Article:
A long time ago we were working on a bottling line at a whisky distillery in Scotland, which was a right pain as the line went in and out of the bonded area with security (annoyance anyway) between. You had to walk miles to get from where the line went into bond to get to the access door. The control lines ran the length (tens of meters) of the line inside the conveyor carcass with breakouts for the control ports, gates etc. Everything was sleeved and 'water'proof. All fine and dandy.
Sometime later we were called back for an extension and some additional work. When we came to tap into the control lines there seemed to be an extra sleeve not shown on the installation diagrams. After a lot of puzzling, and tedious back and forth it turned out not be an extra sleeve, but a hose pipe that some enterprising soul had installed to help the angels get their share.
I had to work on an HP system once, we had a terminal in the customer's office, which was connected at 1200 baud to a serial multiplexer, which was in turn connected to the local Ethernet, which went through a modem to the data center, back over Ethernet to another serial multiplexer and into the HP mini computer...
The thing only had a line editor that made MS-DOS edlin look like a state of the art WYSIWYG editor!
Want to delete the 25th charcter on the line? 24 x space, "d", Enter.
Insert something? Space out to where you want to insert, i, text, Enter.
And so on. The only hitch was that all the speed changes caused major delays and echoing problems. I had to edit a report program that pulled data out of a database. Certain columns of each line mean certain things, so very particular about the correct syntax.
The system was so slow that it was taking minutes sometimes to display 1 character entered (data coming from the mini was fast enough, it was the roundtrip stuff that was slow). I was bashing away 3 or 4 lines of edits, using an imaginary line in my head to work out the correct number of spaces etc. for editing the lines, then going away and doing something else, then coming back half an hour later to see if my edits had gone through, and more important, whether I had made any mistakes...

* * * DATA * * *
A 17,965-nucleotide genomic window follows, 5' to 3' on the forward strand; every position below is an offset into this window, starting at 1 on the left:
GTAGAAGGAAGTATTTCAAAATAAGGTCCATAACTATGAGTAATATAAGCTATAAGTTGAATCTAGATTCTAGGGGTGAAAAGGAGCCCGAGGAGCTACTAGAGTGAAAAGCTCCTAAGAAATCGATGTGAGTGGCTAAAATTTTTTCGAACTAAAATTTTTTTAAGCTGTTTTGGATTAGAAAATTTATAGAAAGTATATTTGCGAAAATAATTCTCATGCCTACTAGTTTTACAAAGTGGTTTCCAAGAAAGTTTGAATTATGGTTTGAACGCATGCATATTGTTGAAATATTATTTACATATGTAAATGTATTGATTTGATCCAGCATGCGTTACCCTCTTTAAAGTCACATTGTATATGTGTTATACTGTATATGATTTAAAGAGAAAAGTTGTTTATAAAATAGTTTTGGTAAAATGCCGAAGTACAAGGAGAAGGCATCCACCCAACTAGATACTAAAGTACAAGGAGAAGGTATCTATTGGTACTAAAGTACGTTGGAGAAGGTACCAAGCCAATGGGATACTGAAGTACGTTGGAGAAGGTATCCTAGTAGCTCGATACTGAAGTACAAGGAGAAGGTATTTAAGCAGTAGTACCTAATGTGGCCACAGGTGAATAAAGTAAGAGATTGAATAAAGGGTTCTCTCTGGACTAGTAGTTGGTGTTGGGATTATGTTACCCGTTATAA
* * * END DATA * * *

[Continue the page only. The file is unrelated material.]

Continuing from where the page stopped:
The thing only had a line editor that made MS-DOS edlin look like a state of the art WYSIWYG editor!
Okay, so it had Vi.
Want to delete the 25th charcter on the line? 24 x space, "d", Enter.
Insert something? Space out to where you want to insert, i, text, Enter.
Yeah, you said. It had Vi.
/me scuttles off to find a bunker...
"VIM is actually the chosen one"
Vim? Beware of cheap imitations. My first contact with it was enough to teach me never to trust it.
I fired it up to tidy up a file that came from an MS box including removing the ^Ms off of the line endings. I discovered it had been set up to "helpfully" hide them. If vim is prepared to hide those what else might the lying little bastard choose to hide? Any time I set up a Linux box one of the first steps it to replace vim with nvi.
VIM works perfectly well as a vi variation.
However, a so-called "poweruser" that doesn't check the .rc for local variations of a very customizable editor isn't going to get admin privs on any system that I maintain. Operator error isn't the fault of the program. Or, if you prefer, it's a poor craftsman who blames his tools.
With that said, there's nowt wrong with nvi. Install both. And stevie. And elvis. Etc.
However, a so-called "poweruser" that doesn't check the .rc for local variations of a very customizable editor isn't going to get admin privs on any system that I maintain.
Conversely something describing itself as "improved" isn't going to get installed on a system I maintain, not if there's an alternative. In a third of a century of use I've never felt vi to be lacking in those "improvements" so I regard them as featuritis. Obviously we choose to differ on this.